Manufacturers of electronic gaming machines say Macau’s Gaming Inspection and Coordination Bureau should consider allowing profit-sharing agreements between slot-machine suppliers and casino operators. In addition, they also call on the Macau casino regulator to speed up approval of new products.
The comments were made during a panel session – held on Wednesday, day two of the MGS Summit – on how electronic gaming machines could help the Macau casino industry to diversify its offer to customers. The conference is part of the MGS Entertainment Show 2019, being held at the Venetian Macao until Thursday.
In the first three quarters of 2019, Macau gross gaming revenue (GGR) from slot machines was just under MOP11.3 billion (US$1.4 billion), up 1.2 percent year-on-year. “Earnings have been going up, but slowly, so Macau remains a relatively small market for slots,” said Ken Jolly, Scientific Games Corp’s managing director for Asia.
Slot machines accounted for just 5.1 percent of Macau’s overall casino revenue in the January to September 2019 period, official data show. In the United States market, that figure stands above 50 percent, said Jay Chun, chairman of Hong Kong-listed gaming equipment maker Paradise Entertainment Ltd.
The small market plus the high overheads mean “casino operators have become a bit gun-shy” on buying new electronic gaming machines, said Aristocrat Leisure Ltd’s sales and business development director for the Asia Pacific region, Lloyd Robson.
That fear would be off the table if Macau allowed profit sharing agreements between electronic gaming manufacturers and casino firms, said Mr Chun. “When you [as a casino operator] invest in a slot machine, you never know if it’s going to be a success; profit sharing would give casinos a guarantee,” he explained.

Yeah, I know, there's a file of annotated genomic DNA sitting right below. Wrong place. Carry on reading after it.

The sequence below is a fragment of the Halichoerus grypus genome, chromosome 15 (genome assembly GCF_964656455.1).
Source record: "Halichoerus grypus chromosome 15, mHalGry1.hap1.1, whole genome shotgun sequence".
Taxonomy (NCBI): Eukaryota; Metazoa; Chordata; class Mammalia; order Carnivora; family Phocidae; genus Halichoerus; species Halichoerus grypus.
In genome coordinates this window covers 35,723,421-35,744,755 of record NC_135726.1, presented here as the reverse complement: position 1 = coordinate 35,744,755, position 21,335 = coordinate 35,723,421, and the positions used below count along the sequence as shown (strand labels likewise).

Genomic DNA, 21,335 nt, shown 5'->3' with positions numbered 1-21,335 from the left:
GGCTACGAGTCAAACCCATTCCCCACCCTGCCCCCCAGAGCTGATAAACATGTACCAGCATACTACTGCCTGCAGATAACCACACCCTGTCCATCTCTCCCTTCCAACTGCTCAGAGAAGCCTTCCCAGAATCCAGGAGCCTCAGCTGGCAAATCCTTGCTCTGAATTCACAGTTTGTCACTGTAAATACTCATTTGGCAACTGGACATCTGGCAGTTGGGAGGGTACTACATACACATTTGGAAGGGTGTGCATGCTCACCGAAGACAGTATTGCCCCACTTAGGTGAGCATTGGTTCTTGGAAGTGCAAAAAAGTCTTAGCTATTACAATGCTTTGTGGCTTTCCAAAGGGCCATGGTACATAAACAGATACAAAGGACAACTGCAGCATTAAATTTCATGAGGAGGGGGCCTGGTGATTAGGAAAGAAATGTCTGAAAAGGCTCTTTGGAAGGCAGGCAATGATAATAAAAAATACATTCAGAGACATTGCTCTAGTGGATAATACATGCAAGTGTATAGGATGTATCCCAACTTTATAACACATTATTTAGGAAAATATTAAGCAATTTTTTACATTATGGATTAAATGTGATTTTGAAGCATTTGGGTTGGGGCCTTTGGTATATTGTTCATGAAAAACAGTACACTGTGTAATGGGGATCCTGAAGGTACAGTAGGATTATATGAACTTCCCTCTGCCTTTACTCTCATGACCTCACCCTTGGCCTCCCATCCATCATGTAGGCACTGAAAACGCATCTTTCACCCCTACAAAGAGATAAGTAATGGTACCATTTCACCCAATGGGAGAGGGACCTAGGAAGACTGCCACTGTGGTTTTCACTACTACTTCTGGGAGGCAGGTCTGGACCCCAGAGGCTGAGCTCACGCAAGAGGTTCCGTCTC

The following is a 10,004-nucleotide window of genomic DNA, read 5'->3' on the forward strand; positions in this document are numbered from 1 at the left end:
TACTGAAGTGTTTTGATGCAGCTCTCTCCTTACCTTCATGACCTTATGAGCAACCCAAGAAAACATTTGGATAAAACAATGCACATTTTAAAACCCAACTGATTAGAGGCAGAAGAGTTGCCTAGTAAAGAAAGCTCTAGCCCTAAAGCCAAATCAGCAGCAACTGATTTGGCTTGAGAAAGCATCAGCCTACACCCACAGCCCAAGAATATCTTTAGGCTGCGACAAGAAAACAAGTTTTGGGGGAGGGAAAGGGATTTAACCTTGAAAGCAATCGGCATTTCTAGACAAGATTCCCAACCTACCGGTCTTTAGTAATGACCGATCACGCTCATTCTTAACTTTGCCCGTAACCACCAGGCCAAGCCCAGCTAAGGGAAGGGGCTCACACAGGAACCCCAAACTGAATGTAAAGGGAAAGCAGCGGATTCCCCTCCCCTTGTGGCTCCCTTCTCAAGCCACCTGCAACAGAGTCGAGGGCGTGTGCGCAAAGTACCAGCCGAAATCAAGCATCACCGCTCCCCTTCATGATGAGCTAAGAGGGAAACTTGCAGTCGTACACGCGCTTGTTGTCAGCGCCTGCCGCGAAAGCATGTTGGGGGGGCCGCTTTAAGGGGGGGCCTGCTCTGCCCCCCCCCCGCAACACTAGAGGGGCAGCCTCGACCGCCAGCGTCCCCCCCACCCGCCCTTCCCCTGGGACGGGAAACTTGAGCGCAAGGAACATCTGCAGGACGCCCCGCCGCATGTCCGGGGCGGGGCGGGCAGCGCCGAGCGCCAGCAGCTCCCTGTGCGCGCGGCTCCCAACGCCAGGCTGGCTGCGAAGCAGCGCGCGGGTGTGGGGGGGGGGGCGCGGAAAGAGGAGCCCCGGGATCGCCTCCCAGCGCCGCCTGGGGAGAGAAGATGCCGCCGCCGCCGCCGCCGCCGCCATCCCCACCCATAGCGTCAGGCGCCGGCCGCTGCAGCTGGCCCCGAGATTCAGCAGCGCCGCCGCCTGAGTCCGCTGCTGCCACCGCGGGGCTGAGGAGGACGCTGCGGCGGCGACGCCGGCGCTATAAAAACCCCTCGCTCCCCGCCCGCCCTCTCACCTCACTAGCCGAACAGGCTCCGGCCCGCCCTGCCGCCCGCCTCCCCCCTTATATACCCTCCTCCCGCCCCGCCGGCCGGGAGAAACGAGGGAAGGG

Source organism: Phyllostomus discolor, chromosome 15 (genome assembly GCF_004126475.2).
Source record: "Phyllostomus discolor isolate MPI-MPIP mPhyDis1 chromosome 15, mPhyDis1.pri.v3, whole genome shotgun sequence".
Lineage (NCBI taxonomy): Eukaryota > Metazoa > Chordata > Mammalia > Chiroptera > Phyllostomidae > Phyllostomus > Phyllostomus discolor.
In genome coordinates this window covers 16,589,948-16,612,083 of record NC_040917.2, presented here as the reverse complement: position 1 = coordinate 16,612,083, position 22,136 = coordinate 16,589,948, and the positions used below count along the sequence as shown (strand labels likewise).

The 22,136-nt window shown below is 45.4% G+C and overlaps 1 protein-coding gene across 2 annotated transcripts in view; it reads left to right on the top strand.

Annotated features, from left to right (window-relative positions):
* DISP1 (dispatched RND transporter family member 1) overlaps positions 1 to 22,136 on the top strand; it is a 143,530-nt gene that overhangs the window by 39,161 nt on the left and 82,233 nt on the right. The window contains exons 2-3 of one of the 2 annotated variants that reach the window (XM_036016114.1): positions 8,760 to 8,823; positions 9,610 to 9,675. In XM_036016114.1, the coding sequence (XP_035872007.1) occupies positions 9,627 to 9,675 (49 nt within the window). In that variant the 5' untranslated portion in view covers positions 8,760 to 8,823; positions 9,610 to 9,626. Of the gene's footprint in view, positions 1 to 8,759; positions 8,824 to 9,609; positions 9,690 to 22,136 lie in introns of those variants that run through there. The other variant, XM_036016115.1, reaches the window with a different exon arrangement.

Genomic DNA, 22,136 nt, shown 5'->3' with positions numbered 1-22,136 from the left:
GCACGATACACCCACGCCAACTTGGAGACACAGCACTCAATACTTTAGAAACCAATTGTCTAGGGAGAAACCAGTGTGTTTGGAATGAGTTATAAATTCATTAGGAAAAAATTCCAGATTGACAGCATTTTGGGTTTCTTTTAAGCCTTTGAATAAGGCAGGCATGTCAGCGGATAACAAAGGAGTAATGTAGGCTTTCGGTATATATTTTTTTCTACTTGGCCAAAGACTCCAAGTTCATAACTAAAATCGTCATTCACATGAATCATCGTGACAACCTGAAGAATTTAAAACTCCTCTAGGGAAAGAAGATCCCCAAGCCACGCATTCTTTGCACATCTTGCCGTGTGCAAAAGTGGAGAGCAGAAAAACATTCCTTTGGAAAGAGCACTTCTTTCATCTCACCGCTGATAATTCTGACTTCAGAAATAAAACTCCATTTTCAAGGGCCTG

Such agreements are common in other regulated casino markets around the world. These deals often allow casinos to place new electronic machines on their gaming floors without spending a cent by sharing the profit generated with the supplier, said Interblock’s Asia-Pacific president Michael Hu. On the other hand, it would provide manufacturers with “stable monthly income to invest on research and development,” he added.
Mr Hu said that, by going from casino suppliers to partners, gaming equipment manufacturers would also be more involved in ensuring product success. For instance, he said, if a game was underperforming, it could be more easily replaced under a profit-sharing agreement.
Replacing poorly performing games or simply updating older electronic machines could however be a challenge regulatory-wise in the Macau market, manufacturers said.
“Sometimes when I walk across a gaming floor in any Macau casino, it seems the most popular brand is ‘Coming soon’,” said Michael Cheers. That was a reference to signage put on slot machines that are waiting for regulatory approval to be switched on.
The number of machines in Macau that appear to be out of work or on a transition mode is “quite high,” said the IGT sales director for Asia, adding this made slot machine areas less appealing for players.
Although he praised the “high technical standards” enforced by the Macau regulator – also known as DICJ – Mr Cheers called for “ways to expedite the approval process” of products.
Scientific Games’ Mr Jolly mentioned some casino operators having “four or five” game changes on hold, still pending regulatory approval. This, he said, restricted companies’ ability to rapidly respond to market changes.
Aristocrat’s Mr Robson said electronic gaming machines could face a wait of up to three months on the casino floor before they received regulatory approval to go online. He said that was “a bit of a disincentive” for the overall industry to invest in innovation and in new, disruptive products.
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Macau's Gaming Inspection and Coordination Bureau